Tech government relations VP retiring after 25 years
HOUGHTON – On June 30, Dale Tahtinen will be retiring from Michigan Technological University after 25 years, and in that time he’s seen a lot of positive changes at the university.
Tahtinen, who is Tech vice president for governmental relations, and secretary of the Tech Board of Trustees, said his decision to retire had much to do with his age.
“I’m over 70 years old,” he said. “I think it’s time.”
Tahtinen said he’s worked with three Tech presidents in his time at the university, Dale Stein, Curt Tompkins, and current President Glenn Mroz.
As with many universities, Tahtinen said financial issues have affected Tech for quite awhile.
“Everyone always faces financial challenges,” he said. “There’s never enough money for things that need to be done.”
However, Tahtinen said there have been members of Congress and the Michigan Legislature who have been helpful in getting federal and state money for the university, but more federal money would be helpful.
“We have been a research university for years,” he said.
Of the federal dollars Tech does receive, Tahtinen said about 95 percent has been used as it was supposed to be used, which isn’t always the case with other universities.
“Michigan Tech has always exceeded what we promised for the earmarks,” he said. “Once you demonstrate how excellent you are, the more competitive you could be (seeking funds).”
In a written statement from Tech it was announced state relations will be conducted by John Lehman, and federal relations will be conducted by Brent Burns.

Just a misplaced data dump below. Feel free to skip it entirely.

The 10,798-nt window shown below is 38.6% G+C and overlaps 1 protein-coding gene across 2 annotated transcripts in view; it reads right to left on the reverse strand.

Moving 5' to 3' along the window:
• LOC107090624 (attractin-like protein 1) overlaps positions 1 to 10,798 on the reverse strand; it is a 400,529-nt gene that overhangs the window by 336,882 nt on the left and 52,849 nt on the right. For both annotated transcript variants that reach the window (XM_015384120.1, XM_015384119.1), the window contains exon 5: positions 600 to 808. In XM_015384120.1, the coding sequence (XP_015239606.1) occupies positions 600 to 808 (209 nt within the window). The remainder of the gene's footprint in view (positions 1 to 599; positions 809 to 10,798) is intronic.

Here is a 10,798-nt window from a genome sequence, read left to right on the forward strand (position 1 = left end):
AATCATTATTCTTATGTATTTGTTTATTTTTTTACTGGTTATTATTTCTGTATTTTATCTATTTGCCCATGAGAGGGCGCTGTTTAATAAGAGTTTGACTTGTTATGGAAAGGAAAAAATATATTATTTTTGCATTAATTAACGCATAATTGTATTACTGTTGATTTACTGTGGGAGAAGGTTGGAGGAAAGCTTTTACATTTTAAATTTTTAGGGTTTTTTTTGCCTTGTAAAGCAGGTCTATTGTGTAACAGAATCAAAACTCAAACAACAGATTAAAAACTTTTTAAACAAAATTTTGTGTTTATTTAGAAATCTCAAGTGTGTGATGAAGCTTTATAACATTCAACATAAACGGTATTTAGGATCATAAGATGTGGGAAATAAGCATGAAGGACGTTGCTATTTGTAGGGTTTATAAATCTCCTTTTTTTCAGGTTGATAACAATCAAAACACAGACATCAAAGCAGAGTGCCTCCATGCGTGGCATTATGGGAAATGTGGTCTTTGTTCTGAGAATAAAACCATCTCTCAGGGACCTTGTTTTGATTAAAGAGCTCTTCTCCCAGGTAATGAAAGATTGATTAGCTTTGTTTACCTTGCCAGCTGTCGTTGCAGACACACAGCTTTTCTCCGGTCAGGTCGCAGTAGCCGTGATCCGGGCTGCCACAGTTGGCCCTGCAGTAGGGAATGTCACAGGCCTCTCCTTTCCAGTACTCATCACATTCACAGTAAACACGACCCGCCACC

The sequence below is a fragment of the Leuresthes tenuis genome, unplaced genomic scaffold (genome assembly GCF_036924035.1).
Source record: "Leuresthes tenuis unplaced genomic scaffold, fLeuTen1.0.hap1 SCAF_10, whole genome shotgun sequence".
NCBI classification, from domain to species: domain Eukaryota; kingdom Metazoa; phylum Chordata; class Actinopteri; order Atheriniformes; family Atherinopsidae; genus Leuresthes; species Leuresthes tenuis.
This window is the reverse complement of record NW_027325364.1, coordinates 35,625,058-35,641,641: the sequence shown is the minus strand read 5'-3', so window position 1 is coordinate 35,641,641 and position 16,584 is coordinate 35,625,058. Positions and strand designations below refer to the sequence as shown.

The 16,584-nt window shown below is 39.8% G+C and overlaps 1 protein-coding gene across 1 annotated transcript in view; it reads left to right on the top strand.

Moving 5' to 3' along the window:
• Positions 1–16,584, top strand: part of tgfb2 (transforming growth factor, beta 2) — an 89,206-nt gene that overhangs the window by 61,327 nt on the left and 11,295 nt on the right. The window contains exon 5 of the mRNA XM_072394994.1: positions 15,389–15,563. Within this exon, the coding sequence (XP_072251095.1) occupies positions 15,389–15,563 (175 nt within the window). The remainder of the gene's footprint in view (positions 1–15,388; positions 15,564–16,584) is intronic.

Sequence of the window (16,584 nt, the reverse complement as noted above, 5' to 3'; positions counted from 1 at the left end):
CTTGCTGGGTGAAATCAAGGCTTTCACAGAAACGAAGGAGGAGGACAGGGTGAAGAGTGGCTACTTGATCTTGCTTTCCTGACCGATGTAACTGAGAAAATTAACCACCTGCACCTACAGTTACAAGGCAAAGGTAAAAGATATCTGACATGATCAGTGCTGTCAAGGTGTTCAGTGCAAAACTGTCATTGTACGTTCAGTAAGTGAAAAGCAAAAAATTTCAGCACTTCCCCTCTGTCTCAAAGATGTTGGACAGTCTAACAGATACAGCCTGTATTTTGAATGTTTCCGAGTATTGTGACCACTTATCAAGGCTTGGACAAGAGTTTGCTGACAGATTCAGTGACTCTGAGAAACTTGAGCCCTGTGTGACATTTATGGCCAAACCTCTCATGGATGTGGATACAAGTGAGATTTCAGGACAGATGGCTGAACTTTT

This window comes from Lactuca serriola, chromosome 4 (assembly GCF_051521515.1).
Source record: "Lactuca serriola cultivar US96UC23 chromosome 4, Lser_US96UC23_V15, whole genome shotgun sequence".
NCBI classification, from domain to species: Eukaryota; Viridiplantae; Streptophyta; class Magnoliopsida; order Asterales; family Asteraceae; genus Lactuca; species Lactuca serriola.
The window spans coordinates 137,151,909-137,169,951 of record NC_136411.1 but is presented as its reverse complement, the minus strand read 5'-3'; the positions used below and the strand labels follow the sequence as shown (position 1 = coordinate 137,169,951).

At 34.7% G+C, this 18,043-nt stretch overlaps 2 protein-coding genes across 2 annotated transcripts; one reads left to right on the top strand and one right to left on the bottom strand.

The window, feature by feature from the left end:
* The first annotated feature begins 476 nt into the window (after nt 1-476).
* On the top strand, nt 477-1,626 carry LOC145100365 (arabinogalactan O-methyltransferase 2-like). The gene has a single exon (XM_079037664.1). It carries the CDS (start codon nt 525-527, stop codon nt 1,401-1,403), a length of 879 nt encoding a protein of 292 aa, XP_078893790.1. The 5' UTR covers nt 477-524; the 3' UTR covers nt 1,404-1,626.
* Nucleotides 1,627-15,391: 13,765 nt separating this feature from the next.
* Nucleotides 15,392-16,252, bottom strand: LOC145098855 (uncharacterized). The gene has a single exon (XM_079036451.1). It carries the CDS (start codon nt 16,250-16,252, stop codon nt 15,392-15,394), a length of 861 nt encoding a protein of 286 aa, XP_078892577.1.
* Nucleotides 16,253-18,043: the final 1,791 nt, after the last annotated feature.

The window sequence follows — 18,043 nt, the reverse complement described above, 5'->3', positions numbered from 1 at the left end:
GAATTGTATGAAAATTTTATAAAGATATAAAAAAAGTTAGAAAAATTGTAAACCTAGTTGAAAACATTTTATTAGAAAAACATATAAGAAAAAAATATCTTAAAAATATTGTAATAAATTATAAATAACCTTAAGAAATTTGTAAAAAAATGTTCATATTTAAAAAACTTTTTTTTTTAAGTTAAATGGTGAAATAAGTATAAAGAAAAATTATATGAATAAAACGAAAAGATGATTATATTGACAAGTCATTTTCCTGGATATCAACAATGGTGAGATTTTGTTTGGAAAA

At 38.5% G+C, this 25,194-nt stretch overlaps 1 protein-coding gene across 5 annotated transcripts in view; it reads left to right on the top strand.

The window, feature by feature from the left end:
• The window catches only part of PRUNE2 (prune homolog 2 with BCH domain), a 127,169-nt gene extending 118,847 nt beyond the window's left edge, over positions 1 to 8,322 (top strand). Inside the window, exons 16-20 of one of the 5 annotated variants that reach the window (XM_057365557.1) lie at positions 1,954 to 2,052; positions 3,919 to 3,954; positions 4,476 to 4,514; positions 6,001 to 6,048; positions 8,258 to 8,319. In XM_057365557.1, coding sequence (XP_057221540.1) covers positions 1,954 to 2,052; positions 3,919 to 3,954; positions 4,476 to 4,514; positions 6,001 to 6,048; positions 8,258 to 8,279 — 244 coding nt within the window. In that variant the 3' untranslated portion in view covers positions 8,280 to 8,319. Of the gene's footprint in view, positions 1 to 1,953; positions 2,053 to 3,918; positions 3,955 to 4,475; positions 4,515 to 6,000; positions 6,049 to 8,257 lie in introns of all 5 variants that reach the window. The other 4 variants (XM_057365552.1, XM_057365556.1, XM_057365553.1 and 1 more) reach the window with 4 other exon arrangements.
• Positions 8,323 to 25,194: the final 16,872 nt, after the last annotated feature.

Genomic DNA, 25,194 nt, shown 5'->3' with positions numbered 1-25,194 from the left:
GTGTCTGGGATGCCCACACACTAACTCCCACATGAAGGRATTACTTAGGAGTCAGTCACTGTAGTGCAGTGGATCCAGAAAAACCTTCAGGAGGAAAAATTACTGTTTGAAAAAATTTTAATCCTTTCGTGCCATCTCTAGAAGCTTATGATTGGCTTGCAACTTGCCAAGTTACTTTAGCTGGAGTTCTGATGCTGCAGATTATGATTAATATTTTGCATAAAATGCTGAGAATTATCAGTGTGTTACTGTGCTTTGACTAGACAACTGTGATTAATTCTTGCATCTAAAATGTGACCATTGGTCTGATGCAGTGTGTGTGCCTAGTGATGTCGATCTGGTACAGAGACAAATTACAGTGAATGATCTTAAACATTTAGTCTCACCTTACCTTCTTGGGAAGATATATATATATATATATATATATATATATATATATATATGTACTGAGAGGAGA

In the written statement, Mroz wrote about the importance of university representatives working with people in state and federal government.
“(Government relations are) about bringing together the talents of our faculty and staff with the vision and goals of our partners in Lansing, Washington, D.C., the business community, and a wide array of nonprofit institutions and non-governmental organizations,” Mroz wrote. “The long lead time (more than a year) Dale has given us is a gift to make sure that transition of our relationships is as effective as possible.”
Tahtinen said the research done at Tech needs to continue because much of it is basic.
“Basic research is so important,” he said. “You don’t know what the outcome is going to be.”
In the future, Tahtinen said funding issues will continue to be important for Tech.
“As state funding decreases, we have to continue to get more private and foundation donations,” he said. “That’s going to be more important in the future.”
With the change to term limits in the Legislature, Tahtinen said there has been a change in how the state funds universities. Before term limits, legislators were more inclined to maintain or increase funding for universities.
“You can see the difference,” he said.
Despite that, Tahtinen said the legislators for the Upper Peninsula have been responsive to the funding needs of Tech.
He’s leaving Tech with a positive attitude about it’s future, Tahtinen said.
“I think the future is very bright,” he said. “More and more (research) will take place.”